The blogosphere today is full of excited chatter about the highly unusual disappearance of the marked register from the Glenrothes by-election - an important issue, to be sure (Mike Smithson explains why here) and one that merits full investigation, but sadly it's far more likely to be a cock-up at Kirkcaldy Sheriff Court than a grand Labour conspiracy. And this development shouldn't be allowed to distract from what could well be the most important day in Scottish politics since the last Holyrood election, with the SNP securing a formal deal with the Liberal Democrats to pass the budget.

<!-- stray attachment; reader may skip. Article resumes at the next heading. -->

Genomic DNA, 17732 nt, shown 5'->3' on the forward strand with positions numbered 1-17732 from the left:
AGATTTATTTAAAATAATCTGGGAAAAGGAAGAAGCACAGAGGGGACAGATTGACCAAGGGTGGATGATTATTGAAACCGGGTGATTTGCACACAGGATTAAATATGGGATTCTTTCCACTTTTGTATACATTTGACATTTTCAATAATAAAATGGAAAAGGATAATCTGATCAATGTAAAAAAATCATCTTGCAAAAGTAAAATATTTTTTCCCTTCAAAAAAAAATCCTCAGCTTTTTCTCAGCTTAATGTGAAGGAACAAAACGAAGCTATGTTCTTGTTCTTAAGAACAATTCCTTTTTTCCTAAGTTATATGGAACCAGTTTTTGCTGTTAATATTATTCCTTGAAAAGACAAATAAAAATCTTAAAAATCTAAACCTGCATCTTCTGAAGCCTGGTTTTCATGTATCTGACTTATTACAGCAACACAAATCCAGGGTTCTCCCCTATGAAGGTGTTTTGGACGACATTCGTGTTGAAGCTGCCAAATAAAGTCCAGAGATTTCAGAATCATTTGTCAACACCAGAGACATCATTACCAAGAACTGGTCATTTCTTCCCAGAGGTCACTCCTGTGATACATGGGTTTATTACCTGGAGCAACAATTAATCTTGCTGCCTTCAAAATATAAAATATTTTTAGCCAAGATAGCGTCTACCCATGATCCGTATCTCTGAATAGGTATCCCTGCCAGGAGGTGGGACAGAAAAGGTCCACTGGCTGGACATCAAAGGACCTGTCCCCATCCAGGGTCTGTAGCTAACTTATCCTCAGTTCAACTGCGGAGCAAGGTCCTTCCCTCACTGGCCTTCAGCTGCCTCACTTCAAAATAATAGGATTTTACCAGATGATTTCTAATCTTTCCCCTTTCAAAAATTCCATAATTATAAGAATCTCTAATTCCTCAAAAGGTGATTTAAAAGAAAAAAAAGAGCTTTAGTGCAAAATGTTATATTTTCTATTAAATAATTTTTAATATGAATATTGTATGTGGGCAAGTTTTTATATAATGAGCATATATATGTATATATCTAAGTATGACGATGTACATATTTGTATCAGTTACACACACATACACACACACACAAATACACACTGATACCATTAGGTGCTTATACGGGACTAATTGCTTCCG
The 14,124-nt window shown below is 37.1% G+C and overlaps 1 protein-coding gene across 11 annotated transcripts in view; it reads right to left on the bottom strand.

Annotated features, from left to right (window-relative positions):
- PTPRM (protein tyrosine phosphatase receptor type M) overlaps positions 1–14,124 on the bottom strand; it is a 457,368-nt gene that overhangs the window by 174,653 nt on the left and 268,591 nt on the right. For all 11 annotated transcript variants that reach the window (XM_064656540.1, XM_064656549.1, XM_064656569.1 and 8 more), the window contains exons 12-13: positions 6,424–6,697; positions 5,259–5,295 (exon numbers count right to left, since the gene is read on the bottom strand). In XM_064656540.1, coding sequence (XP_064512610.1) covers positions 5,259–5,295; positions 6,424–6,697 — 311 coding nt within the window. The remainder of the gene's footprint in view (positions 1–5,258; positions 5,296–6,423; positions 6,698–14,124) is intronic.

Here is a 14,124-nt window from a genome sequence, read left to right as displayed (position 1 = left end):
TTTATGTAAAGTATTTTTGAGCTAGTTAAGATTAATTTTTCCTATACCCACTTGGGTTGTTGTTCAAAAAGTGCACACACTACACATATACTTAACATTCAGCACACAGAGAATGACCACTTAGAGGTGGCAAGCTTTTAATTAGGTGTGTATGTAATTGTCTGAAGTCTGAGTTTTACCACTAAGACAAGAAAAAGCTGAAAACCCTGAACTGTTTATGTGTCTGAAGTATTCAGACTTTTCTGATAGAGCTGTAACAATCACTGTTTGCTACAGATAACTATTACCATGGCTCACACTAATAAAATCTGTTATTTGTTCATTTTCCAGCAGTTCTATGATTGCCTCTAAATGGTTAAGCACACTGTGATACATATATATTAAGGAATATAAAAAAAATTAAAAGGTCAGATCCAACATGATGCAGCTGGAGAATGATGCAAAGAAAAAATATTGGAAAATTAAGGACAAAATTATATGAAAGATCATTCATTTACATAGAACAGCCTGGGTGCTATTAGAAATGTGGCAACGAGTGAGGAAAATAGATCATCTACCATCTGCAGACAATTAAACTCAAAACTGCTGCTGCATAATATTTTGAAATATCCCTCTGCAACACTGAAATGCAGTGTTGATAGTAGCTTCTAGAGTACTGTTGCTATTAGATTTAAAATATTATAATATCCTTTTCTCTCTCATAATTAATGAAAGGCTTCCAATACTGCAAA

I've long felt that if the SNP were to struggle to see out their four-year term of office, the second budget would prove to be the danger point. Indeed, I recall Robin Harper being asked in the immediate aftermath of the SNP taking office how long he thought they could hold on, and he replied that the general feeling was two years. This seems logical - after two years, the opposition parties could make the case they were not acting hastily in bringing the government down. But the budget was the opportunity to do it, and that moment has now passed. Unless something unexpected crops up (always a possibility) the last remaining clear-cut chance to bring down Alex Salmond's administration will be the third budget a year from now, but will the opposition parties really be able to justify doing it just one year out from an election? I hope I'm not speaking too soon, but I feel the SNP may have just secured their full four-year term in office - a remarkable feat given their slender one-seat advantage in the Scottish Parliament.